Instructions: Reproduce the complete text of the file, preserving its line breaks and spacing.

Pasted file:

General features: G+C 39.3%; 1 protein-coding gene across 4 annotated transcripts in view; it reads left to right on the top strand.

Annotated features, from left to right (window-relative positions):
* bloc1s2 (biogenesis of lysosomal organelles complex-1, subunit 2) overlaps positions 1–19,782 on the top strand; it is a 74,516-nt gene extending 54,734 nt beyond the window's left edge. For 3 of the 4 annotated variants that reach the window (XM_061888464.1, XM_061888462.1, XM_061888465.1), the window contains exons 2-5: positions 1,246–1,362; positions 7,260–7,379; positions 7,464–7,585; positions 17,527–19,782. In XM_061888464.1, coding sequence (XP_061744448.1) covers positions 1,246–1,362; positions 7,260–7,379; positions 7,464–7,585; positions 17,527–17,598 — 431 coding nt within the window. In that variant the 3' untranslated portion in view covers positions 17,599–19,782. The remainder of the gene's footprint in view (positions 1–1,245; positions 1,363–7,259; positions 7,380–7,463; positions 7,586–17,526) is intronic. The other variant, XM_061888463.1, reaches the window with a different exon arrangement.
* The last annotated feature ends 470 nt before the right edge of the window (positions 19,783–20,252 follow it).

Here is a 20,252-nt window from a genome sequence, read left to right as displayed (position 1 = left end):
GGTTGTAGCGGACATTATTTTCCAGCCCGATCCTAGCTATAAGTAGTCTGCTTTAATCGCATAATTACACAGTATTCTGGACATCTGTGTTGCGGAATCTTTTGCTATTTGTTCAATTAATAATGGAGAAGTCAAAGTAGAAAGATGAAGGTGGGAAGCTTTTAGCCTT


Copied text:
General features: G+C 39.3%; 1 protein-coding gene across 4 annotated transcripts in view; it reads left to right on the top strand.

Annotated features, from left to right (window-relative positions):
* bloc1s2 (biogenesis of lysosomal organelles complex-1, subunit 2) overlaps positions 1–19,782 on the top strand; it is a 74,516-nt gene extending 54,734 nt beyond the window's left edge. For 3 of the 4 annotated variants that reach the window (XM_061888464.1, XM_061888462.1, XM_061888465.1), the window contains exons 2-5: positions 1,246–1,362; positions 7,260–7,379; positions 7,464–7,585; positions 17,527–19,782. In XM_061888464.1, coding sequence (XP_061744448.1) covers positions 1,246–1,362; positions 7,260–7,379; positions 7,464–7,585; positions 17,527–17,598 — 431 coding nt within the window. In that variant the 3' untranslated portion in view covers positions 17,599–19,782. The remainder of the gene's footprint in view (positions 1–1,245; positions 1,363–7,259; positions 7,380–7,463; positions 7,586–17,526) is intronic. The other variant, XM_061888463.1, reaches the window with a different exon arrangement.
* The last annotated feature ends 470 nt before the right edge of the window (positions 19,783–20,252 follow it).

Here is a 20,252-nt window from a genome sequence, read left to right as displayed (position 1 = left end):
GGTTGTAGCGGACATTATTTTCCAGCCCGATCCTAGCTATAAGTAGTCTGCTTTAATCGCATAATTACACAGTATTCTGGACATCTGTGTTGCGGAATCTTTTGCTATTTGTTCAATTAATAATGGAGAAGTCAAAGTAGAAAGATGAAGGTGGGAAGCTTTTAGCCTT